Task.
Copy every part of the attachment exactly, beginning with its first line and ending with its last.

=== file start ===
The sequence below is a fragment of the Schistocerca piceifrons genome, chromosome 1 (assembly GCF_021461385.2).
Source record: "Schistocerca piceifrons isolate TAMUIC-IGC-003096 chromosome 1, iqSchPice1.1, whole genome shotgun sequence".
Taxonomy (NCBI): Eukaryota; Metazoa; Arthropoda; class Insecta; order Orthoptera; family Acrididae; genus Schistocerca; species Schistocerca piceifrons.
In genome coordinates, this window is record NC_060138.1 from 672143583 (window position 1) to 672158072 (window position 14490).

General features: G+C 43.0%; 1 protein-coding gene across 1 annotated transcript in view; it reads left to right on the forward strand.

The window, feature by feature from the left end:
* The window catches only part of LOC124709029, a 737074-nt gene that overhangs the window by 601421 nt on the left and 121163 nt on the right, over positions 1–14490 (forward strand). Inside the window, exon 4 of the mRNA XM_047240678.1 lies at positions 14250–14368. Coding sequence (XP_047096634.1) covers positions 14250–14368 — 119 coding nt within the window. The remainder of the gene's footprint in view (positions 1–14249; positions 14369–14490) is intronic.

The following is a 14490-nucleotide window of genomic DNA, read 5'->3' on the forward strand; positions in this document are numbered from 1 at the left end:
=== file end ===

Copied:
The sequence below is a fragment of the Schistocerca piceifrons genome, chromosome 1 (assembly GCF_021461385.2).
Source record: "Schistocerca piceifrons isolate TAMUIC-IGC-003096 chromosome 1, iqSchPice1.1, whole genome shotgun sequence".
Taxonomy (NCBI): Eukaryota; Metazoa; Arthropoda; class Insecta; order Orthoptera; family Acrididae; genus Schistocerca; species Schistocerca piceifrons.
In genome coordinates, this window is record NC_060138.1 from 672143583 (window position 1) to 672158072 (window position 14490).

General features: G+C 43.0%; 1 protein-coding gene across 1 annotated transcript in view; it reads left to right on the forward strand.

The window, feature by feature from the left end:
* The window catches only part of LOC124709029, a 737074-nt gene that overhangs the window by 601421 nt on the left and 121163 nt on the right, over positions 1–14490 (forward strand). Inside the window, exon 4 of the mRNA XM_047240678.1 lies at positions 14250–14368. Coding sequence (XP_047096634.1) covers positions 14250–14368 — 119 coding nt within the window. The remainder of the gene's footprint in view (positions 1–14249; positions 14369–14490) is intronic.

The following is a 14490-nucleotide window of genomic DNA, read 5'->3' on the forward strand; positions in this document are numbered from 1 at the left end: